Sam Peckinpah’s long fought relationship with the studios started right here with Major Dundee. Exactly what his cut was is long debated, with stories including an alleged nearly five-hour cut, another over two and a half hours, but we are stuck with the premiere cut, which is 136 minutes, and the shortened 122-minute cut that eventually went on general release at the time. After Major Dundee Peckinpah battled both the studios and the censors till the day he died of heart failure spurred on by years of drug and alcohol abuse.
The film is almost an ironic deconstruction of the John Ford Calvary films, and Peckinpah’s trademark nihilism was probably a little too much for the studio in 1965. It also has an obvious influence from Herman Melville’s Moby Dick, with Charlton Heston’s title character essentially serving as a stand-in for Captain Ahab, the obsessive idealist who drives himself and those around him to destruction. There has also been much discussion about whether it’s a parable of US involvement with Vietnam. The film’s basic plot is about a renegade Union officer who decides to take his ragged army of Union troops, Confederate POWs, civilian mercenaries and scouts illegally over the US/Mexico border to take out the Apache because of their frequent raids. The war hadn’t escalated enough in the public consciousness in 1965 for it to definitely be intended as a parallel, but Peckinpah’s next and probably best film, The Wild Bunch, was undoubtedly about Vietnam.
Charlton Heston gives one of his better screen performances here, showing more depth that he would rarely ever display on the screen before or since. Richard Harris, who to some extent acts circles around Heston, plays an Irish immigrant who was court-martialled by the US army right before the outbreak of the Civil War and so joined the Confederacy, Dundee had been the deciding vote in the court martial. James Coburn hides behind a bad beard and a missing arm, and kind of falls in the background against the personal rivalry between Heston’s and Harris’ characters. Warren Oates, Ben Johnson and L.Q. Jones from Peckinpah’s unofficial repertory company all give solid character performances.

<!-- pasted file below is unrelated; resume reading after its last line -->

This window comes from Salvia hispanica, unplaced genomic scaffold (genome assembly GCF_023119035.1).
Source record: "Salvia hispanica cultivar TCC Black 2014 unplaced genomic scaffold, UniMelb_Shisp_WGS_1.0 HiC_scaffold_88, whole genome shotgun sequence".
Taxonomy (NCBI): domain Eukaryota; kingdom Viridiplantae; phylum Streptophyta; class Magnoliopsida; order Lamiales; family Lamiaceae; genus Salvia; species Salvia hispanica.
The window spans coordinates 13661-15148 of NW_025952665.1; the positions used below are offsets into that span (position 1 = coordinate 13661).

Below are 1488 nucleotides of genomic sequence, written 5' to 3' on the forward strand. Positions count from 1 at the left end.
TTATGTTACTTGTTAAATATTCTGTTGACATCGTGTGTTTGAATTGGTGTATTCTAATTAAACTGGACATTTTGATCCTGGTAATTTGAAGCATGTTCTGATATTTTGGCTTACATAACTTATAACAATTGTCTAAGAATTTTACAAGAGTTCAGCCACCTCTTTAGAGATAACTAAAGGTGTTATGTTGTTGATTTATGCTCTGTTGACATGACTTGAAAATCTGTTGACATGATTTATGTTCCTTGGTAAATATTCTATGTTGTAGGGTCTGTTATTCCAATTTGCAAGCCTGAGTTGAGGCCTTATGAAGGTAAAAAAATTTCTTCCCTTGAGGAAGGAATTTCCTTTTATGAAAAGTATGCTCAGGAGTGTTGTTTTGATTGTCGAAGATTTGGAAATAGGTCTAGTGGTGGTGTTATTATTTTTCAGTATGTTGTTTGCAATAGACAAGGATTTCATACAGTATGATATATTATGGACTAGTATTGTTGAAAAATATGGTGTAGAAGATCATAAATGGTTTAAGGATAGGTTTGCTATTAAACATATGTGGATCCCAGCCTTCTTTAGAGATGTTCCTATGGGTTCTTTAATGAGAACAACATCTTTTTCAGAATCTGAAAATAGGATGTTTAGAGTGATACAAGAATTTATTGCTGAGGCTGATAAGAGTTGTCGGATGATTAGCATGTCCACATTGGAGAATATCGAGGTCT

It’s one of Peckinpah’s messier films, mainly due to studio interference but also because it lands at a weird crossroads of being clearly a revisionist western before that was understood as a sub-genre while being made on a such a scale that it’s more in tune with the classic westerns of the ’50s and ’60s. Peckinpah’s Ride the High Country is more effective because it has a low-key approach that’s more like the Budd Boetticher westerns, and the studio didn’t take much notice of it. Peckinpah also had a hand in the screenplay for One-Eyed Jacks, which straddles the classical Western and the upcoming revisionist westerns much better than Major Dundee. That is probably due to the various idiosyncrasies of those involved from original director Stanley Kubrick to star-turned-director Marlon Brando, plus the uncredited screenplay work from Rod Serling and Peckinpah.
However, if you are a Peckinpah fan it’s a must, and the cinematography is just beautiful. The added score by Christopher Caliendo, which was composed in 2005, is incredibly effective. It’s also the first film where Peckinpah put his beloved Mexico front and centre as a setting. Despite it’s clear flaws from choppy editing and an obviously tacked-on and utterly unnecessary narration, it’s a film that will probably reveal itself on repeated viewings. Peckinpah certainly made worse films later in his short-lived career, even his very popular “adaptation” of Jim Thompson’s The Getaway is probably an inferior film to Major Dundee (mainly due to the decision to excise the last few chapters, which are the complete point of the novel.)
Arrow Video has compiled a nice package for the film, which includes both the reconstructed 2005 cut—which is more or less the premiere cut with the 2005 score—and also the 122-minute cut, which is what people generally saw in 1965 (and which was destroyed by the critics.) You get three different commentary tracks on the extended version. There is also a feature-length documentary on the making of Major Dundee, which is compiled from Mike Siegel’s on-going Passion and Poetry project on Peckinpah, along with two more long supplementary pieces connected to that. David Cairns supplies a video essay, and the 2005 trailer and animated stills galleries round off Disc 1. The second disc is a little lighter on extras, with just a vintage behind-the-scenes featurette, some deleted scenes, and a few trailers from around the world. The booklet contains new writing by Farran Nehme, Roderick Heath and Jeremy Carr along with archive material, and you get a foldout poster featuring original and newly commissioned artwork by Tony Stella.